The biggest factor correlated with straight couples getting divorced is neither financial problems nor the division of domestic work: It is whether the man in the relationship is employed, a new Harvard University study shows.
In this blog posting James Dennis writes that researchers looked at more than 6,000 marriages stretching from 1968 to 2013, to see how gender dynamics have changed since women began entering the workforce in greater numbers.
The authors wrote:
"...Wives' employment is not associated with the risk of divorce, while husbands' lack of full-time employment remains associated with marital instability ... changes in the gender structure may not have proceeded evenly for men and women; fulfillment of the male-breadwinner role appears to be equally or more strongly associated with marital stability."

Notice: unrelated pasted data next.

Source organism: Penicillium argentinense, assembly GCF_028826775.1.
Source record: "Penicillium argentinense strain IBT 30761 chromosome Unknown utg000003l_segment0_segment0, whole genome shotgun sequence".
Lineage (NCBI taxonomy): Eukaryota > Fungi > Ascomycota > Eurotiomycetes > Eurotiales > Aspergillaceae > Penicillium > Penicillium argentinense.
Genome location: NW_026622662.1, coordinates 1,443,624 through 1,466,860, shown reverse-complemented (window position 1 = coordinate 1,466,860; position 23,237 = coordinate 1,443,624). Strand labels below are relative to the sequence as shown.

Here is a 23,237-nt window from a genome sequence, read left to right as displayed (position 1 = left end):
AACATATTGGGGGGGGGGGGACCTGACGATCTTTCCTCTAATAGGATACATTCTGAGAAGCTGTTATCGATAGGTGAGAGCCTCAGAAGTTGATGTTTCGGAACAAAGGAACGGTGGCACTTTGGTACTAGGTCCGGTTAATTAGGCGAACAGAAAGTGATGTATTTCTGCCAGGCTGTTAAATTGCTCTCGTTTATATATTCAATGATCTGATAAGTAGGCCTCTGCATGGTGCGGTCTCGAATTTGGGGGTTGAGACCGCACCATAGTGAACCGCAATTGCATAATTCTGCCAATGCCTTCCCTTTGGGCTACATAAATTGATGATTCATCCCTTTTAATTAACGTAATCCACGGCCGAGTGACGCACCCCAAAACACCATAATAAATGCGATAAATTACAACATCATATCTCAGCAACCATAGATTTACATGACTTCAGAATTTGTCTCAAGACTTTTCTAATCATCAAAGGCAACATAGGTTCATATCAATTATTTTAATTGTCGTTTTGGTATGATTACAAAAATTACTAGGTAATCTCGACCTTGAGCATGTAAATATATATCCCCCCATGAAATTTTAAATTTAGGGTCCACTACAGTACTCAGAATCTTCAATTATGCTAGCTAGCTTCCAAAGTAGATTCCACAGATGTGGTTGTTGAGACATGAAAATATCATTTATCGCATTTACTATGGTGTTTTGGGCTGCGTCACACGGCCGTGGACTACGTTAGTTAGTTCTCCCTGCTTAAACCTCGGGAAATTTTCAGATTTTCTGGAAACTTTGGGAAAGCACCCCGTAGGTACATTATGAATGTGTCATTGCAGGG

In other words, the most influential variable increasing the likelihood of divorce was when the husband was out of a job, suggesting men have not socially adapted to the idea of not being a breadwinner.